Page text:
By John Russell

Is Weather and Climate Prediction the Perfect ‘Pilot’ for Exascale?

June 21, 2019

At ISC 2019 this week, Peter Bauer – deputy director of research for the European Centre for Medium-Range Weather Forecasts (ECMWF) – outlined an ambitious Read more…

By Oliver Peckham

ISC Keynote: Thomas Sterling’s Take on Whither HPC

June 20, 2019

Entertaining, insightful, and unafraid to launch the occasional verbal ICBM, HPC pioneer Thomas Sterling delivered his 16th annual closing keynote at ISC yesterday. He explored, among other things: exascale machinations; quantum’s bubbling money pot; Arm’s new HPC viability; Europe’s... Read more…

By John Russell

IBM Claims No. 1 Commercial Supercomputer with Total Oil & Gas System 

June 20, 2019

IBM can now boast not only the two most powerful supercomputers in the world, it also has claimed the top spot for a supercomputer used in a commercial setting. Read more…

By Staff Report

HPC on Pace for 5-Year 6.8% CAGR; Guess Which Hyperscaler Spent $10B on IT Last Year?

June 20, 2019

In the neck-and-neck horse race for HPC server market share, HPE has hung on to a slim, shrinking lead over Dell EMC – but if server and storage market shares Read more…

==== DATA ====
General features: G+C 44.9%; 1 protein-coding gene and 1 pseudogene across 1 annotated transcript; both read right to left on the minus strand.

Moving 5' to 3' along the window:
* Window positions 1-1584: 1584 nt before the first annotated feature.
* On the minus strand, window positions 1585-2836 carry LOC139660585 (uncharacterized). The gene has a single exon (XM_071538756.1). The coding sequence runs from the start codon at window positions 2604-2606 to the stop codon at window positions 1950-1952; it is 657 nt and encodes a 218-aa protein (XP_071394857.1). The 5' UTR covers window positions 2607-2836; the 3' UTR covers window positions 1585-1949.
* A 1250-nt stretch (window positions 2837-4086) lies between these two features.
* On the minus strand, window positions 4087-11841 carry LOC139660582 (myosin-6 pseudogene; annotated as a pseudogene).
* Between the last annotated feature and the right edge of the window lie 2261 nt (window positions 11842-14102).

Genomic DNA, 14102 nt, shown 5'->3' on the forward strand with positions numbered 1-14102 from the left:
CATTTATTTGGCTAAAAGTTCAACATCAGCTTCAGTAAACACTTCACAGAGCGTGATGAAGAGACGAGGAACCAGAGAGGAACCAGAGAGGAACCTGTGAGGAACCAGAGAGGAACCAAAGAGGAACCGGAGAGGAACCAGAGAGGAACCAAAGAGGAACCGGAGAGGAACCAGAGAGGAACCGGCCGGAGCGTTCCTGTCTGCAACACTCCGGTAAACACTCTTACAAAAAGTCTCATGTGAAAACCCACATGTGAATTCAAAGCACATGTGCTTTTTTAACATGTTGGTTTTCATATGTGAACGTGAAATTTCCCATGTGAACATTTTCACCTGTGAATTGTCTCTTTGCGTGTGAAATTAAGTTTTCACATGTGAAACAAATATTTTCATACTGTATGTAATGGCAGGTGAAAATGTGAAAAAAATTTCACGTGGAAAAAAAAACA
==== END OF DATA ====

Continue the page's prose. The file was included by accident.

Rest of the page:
By Doug Black

ISC 2019 Research Paper Award Winners Announced

June 19, 2019

At the 2019 International Supercomputing Conference (ISC) in Frankfurt this week, the ISC committee awarded the event's top prizes for outstanding research pape Read more…

By Oliver Peckham

ISC Keynote: The Algorithms of Life – Scientific Computing for Systems Biology

June 19, 2019

Systems biology has existed loosely under many definitions for a couple of decades. It’s the notion of describing living systems using first-principle physics Read more…

By John Russell

High Performance (Potato) Chips

May 5, 2006

In this article, we focus on how Procter & Gamble is using high performance computing to create some common, everyday supermarket products. Tom Lange, a 27-year veteran of the company, tells us how P&G models products, processes and production systems for the betterment of consumer package goods. Read more…

By Michael Feldman

Cray, AMD to Extend DOE’s Exascale Frontier

May 7, 2019

Cray and AMD are coming back to Oak Ridge National Laboratory to partner on the world’s largest and most expensive supercomputer. The Department of Energy’s Read more…

By Tiffany Trader

Graphene Surprises Again, This Time for Quantum Computing

May 8, 2019

Graphene is fascinating stuff with promise for use in a seeming endless number of applications. This month researchers from the University of Vienna and Institu Read more…